These challenges are compounded by the increase of extreme weather events (e.g. wildfires, floods and ice storms), which can exacerbate existing inequities in communities, including respiratory, cardiovascular, water, foodborne, chronic and infectious diseases, as well as financial strain and food insecurity.

A 2010 federal study found that death, injuries, and destruction of property related to house fires in First Nation communities, particularly remote communities, far exceeded those in comparable off-reserve communities.footnote 15

Lower income households experience barriers related to equipment and installation expenses to address their homes’ energy needs, improve their homes’ energy efficiency and/or electrical safety features. For some communities, this can result in a higher number of house fires due to poor electrical safety, or the need to access alternative energy sources, including wood-burning stoves, propane or diesel.

Health Canada has examined health risks associated with exposure to particular fuel types and energy sources, including potential adverse health effects associated with diesel fuel use, and suggests ongoing efforts to reduce emissions and exposure.footnote 16

Opportunities for Indigenous communities

Some of the potential benefits of electrification and the energy transition range from overall improved energy efficiency for both homes and businesses resulting in lower long-term energy bills, broader environmental and health benefits related to lower carbon emissions and better air quality, as well as various economic benefits such as new business opportunities, advancing sustainable development models and stimulating local job creation.

The promise and potential of fuel switching

According to the International Energy Agency, some of the benefits of fuel switching include lower energy bills for consumers and protecting households from global energy price shocks.footnote 17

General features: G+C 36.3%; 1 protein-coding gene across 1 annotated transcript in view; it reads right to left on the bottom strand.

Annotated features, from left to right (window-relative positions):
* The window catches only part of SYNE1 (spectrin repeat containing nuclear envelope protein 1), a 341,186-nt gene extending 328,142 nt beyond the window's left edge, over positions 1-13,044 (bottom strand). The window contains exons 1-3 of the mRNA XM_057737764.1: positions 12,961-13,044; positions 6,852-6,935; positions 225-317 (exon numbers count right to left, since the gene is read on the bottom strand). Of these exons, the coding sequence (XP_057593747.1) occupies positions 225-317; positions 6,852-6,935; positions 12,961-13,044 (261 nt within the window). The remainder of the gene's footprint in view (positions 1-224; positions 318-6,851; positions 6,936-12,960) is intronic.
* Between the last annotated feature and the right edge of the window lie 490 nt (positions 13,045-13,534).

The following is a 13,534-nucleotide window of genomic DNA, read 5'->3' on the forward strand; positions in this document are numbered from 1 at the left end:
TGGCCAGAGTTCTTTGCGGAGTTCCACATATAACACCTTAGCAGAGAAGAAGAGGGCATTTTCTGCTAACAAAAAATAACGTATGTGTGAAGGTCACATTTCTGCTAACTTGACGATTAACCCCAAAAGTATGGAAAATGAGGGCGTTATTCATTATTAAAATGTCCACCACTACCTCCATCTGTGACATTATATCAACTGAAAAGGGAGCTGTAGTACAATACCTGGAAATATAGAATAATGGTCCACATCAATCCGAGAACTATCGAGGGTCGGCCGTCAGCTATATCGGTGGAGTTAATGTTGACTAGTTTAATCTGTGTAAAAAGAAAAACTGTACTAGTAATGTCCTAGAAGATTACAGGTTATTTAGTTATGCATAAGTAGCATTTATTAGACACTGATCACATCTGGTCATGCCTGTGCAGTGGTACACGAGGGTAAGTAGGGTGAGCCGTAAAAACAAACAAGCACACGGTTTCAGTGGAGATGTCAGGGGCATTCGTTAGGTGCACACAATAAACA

A widespread switch to electricity presents unique challenges for Indigenous communities, particularly tenants and low-income households, who may not be able to access the benefits of electrifying, may not have the option to switch their home energy system or may experience disproportionate costs to fuel switch. Poor access to reliable energy in Indigenous communities compounds the financial strain and ability to fuel switch for low-income households.

For those communities that have established infrastructure, ways of life and economies built around gasoline, natural gas and other non-renewable energy sources, developing flexible, collaborative, and coordinated approaches will be essential to fostering a successful transition and electrification process, and to upholding inherent Aboriginal rights. For example, many Indigenous communities rely on gasoline-powered boats, snowmobiles, and all-terrain vehicles, to hunt, fish and practice culture and treaty rights.

Likewise, gas stations, either wholly owned by an Indigenous community, or operating within an Indigenous community, often represent an integral aspect of a community’s local economy, where both Indigenous and non-Indigenous people purchase gasoline and other goods, including locally made products. As more electric vehicle (EV) charging stations are installed across communities in Ontario, questions emerge about how this will impact local Indigenous economies, and whether the benefits of electrification will be evenly distributed. In collaboration with Indigenous communities, electrification and the energy transition could potentially create positive business opportunities for the local economy where EV charging stations could become a designated space to purchase local goods and products while both Indigenous and non Indigenous patrons wait for their cars to charge.

Many Indigenous communities have identified the importance of building a sustainable energy system for generations to come and emphasize that the pathway to a clean energy economy must be achieved with Indigenous communities’ full participation very early in the policy, program and planning decision-making process. Additional time and supports will be required to support Indigenous communities throughout the transition and ensure inherent Aboriginal rights are upheld.

Promising developments and partnership models

Indigenous participation and partnerships in clean and renewable energy projects are occurring across Canada, with several jurisdictions developing and implementing some form of policy, regulation, procurement measures or support programs to improve and support Indigenous participation.